This final lesson in this News Literacy basics course brings us into the current era of news and Social Media. It provides a quick set of tools for deconstructing Social Media, and understanding the implications imposed upon citizens who now have a responsibility as not only consumers, but also publishers.
News in the Era of Social Media
Let's look at a recent example of how social media has changed the media landscape:
Comedian Bill Cosby produced and starred in one of the decade's defining sitcoms, The Cosby Show, which was the number one show in America for five straight years (1985–89. It highlighted the experiences and growth of an affluent African-American family. He also produced the spin-off sitcom, which became second to The Cosby Show in ratings. Before that, he had had a successful career as a standup and an actor. Beloved, iconic American father figure.
On October 16 2014, Comedian Hannibal Burress recycles an old joke about Bill Cosby’s criticisms of saggy pants on black teens and foul-mouthed comics, repeating the charge that Cosby is a rapist.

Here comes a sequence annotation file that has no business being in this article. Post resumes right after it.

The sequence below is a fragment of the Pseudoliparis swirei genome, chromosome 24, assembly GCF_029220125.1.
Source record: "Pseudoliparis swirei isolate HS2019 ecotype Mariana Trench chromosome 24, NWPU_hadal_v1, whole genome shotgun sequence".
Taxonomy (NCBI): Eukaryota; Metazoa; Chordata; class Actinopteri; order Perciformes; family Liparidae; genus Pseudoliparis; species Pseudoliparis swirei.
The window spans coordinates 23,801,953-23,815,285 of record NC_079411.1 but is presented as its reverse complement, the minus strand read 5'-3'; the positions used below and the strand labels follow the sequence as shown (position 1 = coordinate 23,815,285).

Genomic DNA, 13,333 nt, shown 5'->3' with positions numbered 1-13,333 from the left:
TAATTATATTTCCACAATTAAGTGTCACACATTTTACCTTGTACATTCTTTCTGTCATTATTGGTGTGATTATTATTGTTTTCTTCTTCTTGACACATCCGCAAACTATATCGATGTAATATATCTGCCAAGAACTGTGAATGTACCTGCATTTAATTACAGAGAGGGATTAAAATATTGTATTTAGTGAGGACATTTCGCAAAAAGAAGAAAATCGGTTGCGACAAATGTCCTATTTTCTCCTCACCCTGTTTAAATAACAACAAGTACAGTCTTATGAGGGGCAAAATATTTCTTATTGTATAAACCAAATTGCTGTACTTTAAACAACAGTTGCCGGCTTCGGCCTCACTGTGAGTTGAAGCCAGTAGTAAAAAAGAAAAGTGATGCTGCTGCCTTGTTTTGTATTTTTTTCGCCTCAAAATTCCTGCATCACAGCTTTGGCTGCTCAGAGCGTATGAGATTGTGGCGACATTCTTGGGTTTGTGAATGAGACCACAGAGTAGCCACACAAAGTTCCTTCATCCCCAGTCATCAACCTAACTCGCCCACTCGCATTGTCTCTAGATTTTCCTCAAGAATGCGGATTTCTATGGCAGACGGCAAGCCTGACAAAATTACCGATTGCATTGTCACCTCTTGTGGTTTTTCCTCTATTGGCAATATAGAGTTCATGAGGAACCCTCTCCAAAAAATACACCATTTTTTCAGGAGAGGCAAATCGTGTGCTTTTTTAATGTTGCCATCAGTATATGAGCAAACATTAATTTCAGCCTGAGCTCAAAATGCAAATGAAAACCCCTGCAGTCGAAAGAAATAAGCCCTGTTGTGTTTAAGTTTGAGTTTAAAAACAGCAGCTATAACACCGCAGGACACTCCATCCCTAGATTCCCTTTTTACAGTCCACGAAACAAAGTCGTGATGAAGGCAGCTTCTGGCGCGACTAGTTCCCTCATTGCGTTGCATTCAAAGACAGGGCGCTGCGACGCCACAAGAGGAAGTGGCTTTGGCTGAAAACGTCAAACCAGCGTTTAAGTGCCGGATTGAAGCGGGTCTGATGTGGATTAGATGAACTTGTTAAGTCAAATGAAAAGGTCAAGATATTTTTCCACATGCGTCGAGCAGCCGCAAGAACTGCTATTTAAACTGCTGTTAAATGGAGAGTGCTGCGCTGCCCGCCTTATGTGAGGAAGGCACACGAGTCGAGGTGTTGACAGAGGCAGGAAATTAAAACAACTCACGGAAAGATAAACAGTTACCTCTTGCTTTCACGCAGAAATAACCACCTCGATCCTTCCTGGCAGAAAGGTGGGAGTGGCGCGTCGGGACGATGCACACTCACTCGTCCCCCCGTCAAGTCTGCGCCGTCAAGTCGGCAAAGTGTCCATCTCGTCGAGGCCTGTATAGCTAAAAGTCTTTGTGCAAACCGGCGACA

This time, someone posts a short clip of the joke online and it goes viral.
At about the same time that Cosby’s Publicity team has flooded the Internet with old still photos, inviting Net users to make funny memes using Cosby pictures.
Burress’ joke is making the rounds and then some of the women who have alleged rape in the past revive their claims.
The memes get negative.
NBC-TV gets nervous about where this is headed and cancels a new show it was planning to launch, starring Cosby.
Has there been a trial?
Has he ever pleaded guilty?
He settled one case in 1996 out of court. As of March (2015) More than 30 have come forward to say he drugged and raped them, but their charges haven’t been subjected to court action.
Is Cosby guilty of serial rape?
Is his career over?
Do you have enough information to make a decision? (As further details have arisen, you might -- but the point here is to see where it all started.)